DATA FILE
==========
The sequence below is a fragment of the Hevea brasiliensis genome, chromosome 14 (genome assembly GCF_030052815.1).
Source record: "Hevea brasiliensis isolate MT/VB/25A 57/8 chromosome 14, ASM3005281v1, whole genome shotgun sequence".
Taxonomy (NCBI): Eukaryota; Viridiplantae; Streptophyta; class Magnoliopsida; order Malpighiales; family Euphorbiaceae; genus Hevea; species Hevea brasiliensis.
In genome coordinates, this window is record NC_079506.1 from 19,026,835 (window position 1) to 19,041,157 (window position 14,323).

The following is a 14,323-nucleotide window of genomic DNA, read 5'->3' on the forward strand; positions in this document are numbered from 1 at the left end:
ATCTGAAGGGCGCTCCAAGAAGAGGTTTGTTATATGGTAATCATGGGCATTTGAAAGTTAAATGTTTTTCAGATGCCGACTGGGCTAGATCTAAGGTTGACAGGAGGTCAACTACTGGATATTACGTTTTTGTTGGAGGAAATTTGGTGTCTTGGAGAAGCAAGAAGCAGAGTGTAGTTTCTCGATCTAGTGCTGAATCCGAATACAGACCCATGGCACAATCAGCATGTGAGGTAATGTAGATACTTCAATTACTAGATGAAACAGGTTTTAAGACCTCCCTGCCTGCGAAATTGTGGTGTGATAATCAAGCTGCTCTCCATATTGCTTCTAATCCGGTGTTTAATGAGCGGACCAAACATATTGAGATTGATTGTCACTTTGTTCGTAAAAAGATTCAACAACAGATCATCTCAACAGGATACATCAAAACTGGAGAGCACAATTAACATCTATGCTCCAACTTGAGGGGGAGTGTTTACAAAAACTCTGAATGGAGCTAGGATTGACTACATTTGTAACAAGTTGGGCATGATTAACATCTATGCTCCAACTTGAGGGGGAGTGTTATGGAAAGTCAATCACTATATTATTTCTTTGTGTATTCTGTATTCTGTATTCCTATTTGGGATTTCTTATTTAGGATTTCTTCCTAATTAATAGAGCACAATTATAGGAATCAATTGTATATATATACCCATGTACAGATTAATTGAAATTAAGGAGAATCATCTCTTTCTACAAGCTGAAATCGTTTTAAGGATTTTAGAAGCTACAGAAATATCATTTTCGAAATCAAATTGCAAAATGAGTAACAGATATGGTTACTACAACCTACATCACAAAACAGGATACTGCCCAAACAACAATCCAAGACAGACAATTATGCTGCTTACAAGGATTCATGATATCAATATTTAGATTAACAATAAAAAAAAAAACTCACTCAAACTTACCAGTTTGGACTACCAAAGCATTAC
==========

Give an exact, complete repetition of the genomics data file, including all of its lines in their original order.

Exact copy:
The sequence below is a fragment of the Hevea brasiliensis genome, chromosome 14 (genome assembly GCF_030052815.1).
Source record: "Hevea brasiliensis isolate MT/VB/25A 57/8 chromosome 14, ASM3005281v1, whole genome shotgun sequence".
Taxonomy (NCBI): Eukaryota; Viridiplantae; Streptophyta; class Magnoliopsida; order Malpighiales; family Euphorbiaceae; genus Hevea; species Hevea brasiliensis.
In genome coordinates, this window is record NC_079506.1 from 19,026,835 (window position 1) to 19,041,157 (window position 14,323).

The following is a 14,323-nucleotide window of genomic DNA, read 5'->3' on the forward strand; positions in this document are numbered from 1 at the left end:
ATCTGAAGGGCGCTCCAAGAAGAGGTTTGTTATATGGTAATCATGGGCATTTGAAAGTTAAATGTTTTTCAGATGCCGACTGGGCTAGATCTAAGGTTGACAGGAGGTCAACTACTGGATATTACGTTTTTGTTGGAGGAAATTTGGTGTCTTGGAGAAGCAAGAAGCAGAGTGTAGTTTCTCGATCTAGTGCTGAATCCGAATACAGACCCATGGCACAATCAGCATGTGAGGTAATGTAGATACTTCAATTACTAGATGAAACAGGTTTTAAGACCTCCCTGCCTGCGAAATTGTGGTGTGATAATCAAGCTGCTCTCCATATTGCTTCTAATCCGGTGTTTAATGAGCGGACCAAACATATTGAGATTGATTGTCACTTTGTTCGTAAAAAGATTCAACAACAGATCATCTCAACAGGATACATCAAAACTGGAGAGCACAATTAACATCTATGCTCCAACTTGAGGGGGAGTGTTTACAAAAACTCTGAATGGAGCTAGGATTGACTACATTTGTAACAAGTTGGGCATGATTAACATCTATGCTCCAACTTGAGGGGGAGTGTTATGGAAAGTCAATCACTATATTATTTCTTTGTGTATTCTGTATTCTGTATTCCTATTTGGGATTTCTTATTTAGGATTTCTTCCTAATTAATAGAGCACAATTATAGGAATCAATTGTATATATATACCCATGTACAGATTAATTGAAATTAAGGAGAATCATCTCTTTCTACAAGCTGAAATCGTTTTAAGGATTTTAGAAGCTACAGAAATATCATTTTCGAAATCAAATTGCAAAATGAGTAACAGATATGGTTACTACAACCTACATCACAAAACAGGATACTGCCCAAACAACAATCCAAGACAGACAATTATGCTGCTTACAAGGATTCATGATATCAATATTTAGATTAACAATAAAAAAAAAAACTCACTCAAACTTACCAGTTTGGACTACCAAAGCATTAC